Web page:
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UBC Theses and Dissertations

An investigation of the effect of restraint stress, carbohydrate restriction and serotonin on macronutrient intake in the female rat Price, Ingrid

Abstract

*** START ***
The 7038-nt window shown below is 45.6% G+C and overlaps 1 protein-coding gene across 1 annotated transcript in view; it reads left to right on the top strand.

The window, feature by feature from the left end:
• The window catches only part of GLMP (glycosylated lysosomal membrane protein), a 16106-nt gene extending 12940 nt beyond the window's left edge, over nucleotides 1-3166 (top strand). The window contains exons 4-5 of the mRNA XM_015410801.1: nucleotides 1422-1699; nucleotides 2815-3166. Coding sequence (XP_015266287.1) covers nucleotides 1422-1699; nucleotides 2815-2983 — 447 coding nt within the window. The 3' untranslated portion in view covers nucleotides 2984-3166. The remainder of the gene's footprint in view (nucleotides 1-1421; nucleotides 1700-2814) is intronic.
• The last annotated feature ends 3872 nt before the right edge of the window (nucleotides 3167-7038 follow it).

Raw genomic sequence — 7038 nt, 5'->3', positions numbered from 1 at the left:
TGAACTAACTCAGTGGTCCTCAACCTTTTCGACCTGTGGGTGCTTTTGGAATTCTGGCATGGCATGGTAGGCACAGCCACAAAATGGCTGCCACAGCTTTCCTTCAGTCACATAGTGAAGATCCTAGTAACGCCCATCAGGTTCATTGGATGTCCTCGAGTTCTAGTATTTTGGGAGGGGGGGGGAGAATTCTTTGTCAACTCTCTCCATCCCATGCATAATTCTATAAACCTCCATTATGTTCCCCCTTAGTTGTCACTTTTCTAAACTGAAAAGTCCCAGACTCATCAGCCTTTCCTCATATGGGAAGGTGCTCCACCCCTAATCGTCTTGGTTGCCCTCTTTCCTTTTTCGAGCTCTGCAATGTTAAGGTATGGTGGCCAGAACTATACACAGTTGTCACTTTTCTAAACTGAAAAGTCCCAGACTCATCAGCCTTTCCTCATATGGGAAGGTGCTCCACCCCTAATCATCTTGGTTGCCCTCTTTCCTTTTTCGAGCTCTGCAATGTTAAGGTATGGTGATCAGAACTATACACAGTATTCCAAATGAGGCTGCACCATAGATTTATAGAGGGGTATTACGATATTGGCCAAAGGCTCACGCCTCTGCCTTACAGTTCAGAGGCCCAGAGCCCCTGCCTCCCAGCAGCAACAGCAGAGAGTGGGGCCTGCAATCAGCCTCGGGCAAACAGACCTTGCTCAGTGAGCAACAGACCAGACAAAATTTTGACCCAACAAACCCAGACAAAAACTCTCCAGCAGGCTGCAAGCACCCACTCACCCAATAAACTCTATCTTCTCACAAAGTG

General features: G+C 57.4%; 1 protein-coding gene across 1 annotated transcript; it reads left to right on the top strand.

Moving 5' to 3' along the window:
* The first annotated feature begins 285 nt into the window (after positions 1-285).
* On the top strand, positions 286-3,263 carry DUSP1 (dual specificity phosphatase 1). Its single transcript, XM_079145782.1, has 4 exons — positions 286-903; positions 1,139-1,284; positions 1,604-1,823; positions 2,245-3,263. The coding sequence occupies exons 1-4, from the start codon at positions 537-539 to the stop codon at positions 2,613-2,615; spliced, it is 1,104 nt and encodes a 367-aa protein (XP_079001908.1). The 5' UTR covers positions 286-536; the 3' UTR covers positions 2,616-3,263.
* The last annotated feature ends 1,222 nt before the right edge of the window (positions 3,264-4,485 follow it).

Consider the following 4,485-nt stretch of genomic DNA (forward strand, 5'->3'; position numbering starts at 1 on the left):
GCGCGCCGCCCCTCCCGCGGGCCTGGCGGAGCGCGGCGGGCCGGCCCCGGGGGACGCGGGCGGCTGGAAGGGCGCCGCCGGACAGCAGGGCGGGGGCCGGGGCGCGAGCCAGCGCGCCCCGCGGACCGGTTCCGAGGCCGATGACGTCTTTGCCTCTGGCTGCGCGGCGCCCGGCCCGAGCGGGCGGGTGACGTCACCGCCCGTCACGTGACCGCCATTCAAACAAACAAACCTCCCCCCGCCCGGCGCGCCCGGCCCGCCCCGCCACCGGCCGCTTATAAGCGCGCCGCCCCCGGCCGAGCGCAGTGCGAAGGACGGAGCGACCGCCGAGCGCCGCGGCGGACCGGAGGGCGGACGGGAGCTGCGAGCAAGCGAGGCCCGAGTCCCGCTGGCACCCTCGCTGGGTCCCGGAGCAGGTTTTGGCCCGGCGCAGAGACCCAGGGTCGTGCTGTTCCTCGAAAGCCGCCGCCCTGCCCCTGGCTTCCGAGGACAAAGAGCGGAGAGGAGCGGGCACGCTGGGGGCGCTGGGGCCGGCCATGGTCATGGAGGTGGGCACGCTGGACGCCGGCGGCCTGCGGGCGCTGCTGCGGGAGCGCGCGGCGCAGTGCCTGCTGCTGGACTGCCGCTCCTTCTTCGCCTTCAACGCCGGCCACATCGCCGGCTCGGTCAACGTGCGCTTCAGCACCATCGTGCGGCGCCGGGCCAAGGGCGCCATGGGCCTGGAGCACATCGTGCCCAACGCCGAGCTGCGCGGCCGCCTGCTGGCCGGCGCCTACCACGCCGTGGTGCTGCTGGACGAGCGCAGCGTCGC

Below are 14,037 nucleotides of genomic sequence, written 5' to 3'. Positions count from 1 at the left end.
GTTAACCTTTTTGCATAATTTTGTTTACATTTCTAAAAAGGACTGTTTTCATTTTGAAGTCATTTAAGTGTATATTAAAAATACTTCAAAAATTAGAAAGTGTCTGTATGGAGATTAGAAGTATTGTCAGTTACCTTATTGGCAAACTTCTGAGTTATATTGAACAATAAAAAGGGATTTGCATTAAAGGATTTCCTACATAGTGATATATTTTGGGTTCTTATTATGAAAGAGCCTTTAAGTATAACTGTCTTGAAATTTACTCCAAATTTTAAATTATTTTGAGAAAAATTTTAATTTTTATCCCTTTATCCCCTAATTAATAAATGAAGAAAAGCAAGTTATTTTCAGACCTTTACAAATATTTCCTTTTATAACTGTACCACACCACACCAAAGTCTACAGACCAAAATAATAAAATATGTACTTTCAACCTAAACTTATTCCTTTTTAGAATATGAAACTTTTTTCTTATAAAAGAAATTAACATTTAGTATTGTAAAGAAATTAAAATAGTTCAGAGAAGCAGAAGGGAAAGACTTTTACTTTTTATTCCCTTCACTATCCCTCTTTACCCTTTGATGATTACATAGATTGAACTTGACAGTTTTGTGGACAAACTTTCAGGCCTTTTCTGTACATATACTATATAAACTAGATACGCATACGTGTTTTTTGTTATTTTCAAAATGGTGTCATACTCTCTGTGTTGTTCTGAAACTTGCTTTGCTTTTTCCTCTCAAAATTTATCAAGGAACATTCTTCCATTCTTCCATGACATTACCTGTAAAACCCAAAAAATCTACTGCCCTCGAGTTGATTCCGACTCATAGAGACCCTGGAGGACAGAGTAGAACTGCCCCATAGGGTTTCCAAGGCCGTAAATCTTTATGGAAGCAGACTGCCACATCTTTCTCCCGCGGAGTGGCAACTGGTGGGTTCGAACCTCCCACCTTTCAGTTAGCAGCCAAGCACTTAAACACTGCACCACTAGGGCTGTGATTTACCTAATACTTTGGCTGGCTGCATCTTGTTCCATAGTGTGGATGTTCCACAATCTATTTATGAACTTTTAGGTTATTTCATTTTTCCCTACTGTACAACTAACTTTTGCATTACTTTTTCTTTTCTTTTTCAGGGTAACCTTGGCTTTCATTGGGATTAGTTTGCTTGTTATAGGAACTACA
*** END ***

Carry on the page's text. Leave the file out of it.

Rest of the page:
Serotonin (5-HT) influences food intake in humans and other species. Low levels of brain 5-HT increase carbohydrate (CHO) intake, whereas elevated levels of 5-HT decrease CHO intake. Stress influences both 5-HT activity and food intake. Two forms of stress were implemented in this dissertation to determine their effect on macronutrient intake (CHO, protein, fat) as well as the possible role of 5-HT in these effects. Research has revealed that varying the duration of restraint stress differentially influences food intake. These effects may be at least partially mediated through serotonergic mechanisms. Further, the deprivation state of the animal has been shown to alter 5-HT activity, and elevated brain 5-HT levels decrease CHO and to some extent fat intake in the rat. Experiments 1-3 (Chapter 2) investigated the effect of three different durations of restraint stress (20 min, 2 h and 2 h/day chronically for 5 days) on macronutrient intake in the female rat. Results indicated that all restraint durations inhibit fat and CHO intake following 4 h of food deprivation. However, 24 h of food deprivation attenuates the inhibition of CHO intake produced by either 20 min or chronic restraint but not that produced by 2 h of restraint. These data reveal an important interaction between the effect of restraint stress and food deprivation on the intake of specific macronutrients. Experiment 4 (Chapter 3) attempted to determine if the 5-HT1A agonist, 8-hydroxy-dipropylaminotetralin (DPAT), could counteract the inhibitory effect of 2 h of restraint stress on CHO intake. Rats were tested after 4 or 24 h of food deprivation. Restraint significantly inhibited CHO and fat intake after either 4 or 24 h of food deprivation, and protein intake was inhibited after 4 h but not 24 h of food deprivation. DPAT was able to counteract the effect of restraint stress on CHO intake when rats were food-deprived for 24 h prior to testing. DPAT had no effect on fat or protein intake, nor on CHO intake after 4 h of food deprivation. These results have implications for the effect of restraint stress on macronutrient intake and neurochemical systems. Experiments 5-8 (Chapter 4) investigated the impact of chronic CHOrestriction on macronutrient preference. Given the relationship between brain 5- HT and CHO, it is reasonable to assume that chronic CHO-restriction would reduce 5-HT activity, which could result in a preferential increase in CHO intake when a choice diet of CHO, protein or fat is offered. Initial experiments showed CHO over-consumption when rats were maintained on a diet restricted to 10% CHO for a 14 day period. CHO-restricted rats were injected with 0, 3 or 6 mg/kg fluoxetine (a 5-HT reuptake inhibitor) to determine whether an increase in 5-HT activity could attenuate the effect of chronic CHO-restriction on subsequent CHO intake. Results indicated that chronic CHO-restriction increased CHO intake while having no effect on protein or fat intake. Furthermore, 6 mg/kg fluoxetine attenuated the effect on CHO intake. The results of this study extend current research through determining the effect of restraint stress on macronutrient intake. Further, this study extends current findings in the dietary stress literature through employing a CHOrestriction procedure that does not restrict overall caloric intake. In addition, the experiments in this study were conducted with female rats. The vast majority of stress research to date has been conducted in male rats. Results from studies employing female rats may allow for stronger indications of the effect of stress on food intake in women that may have implications for eating disorders. The findings from these experiments are discussed in terms of potential mechanisms and implications for animal models of eating disorders and directions for future research.

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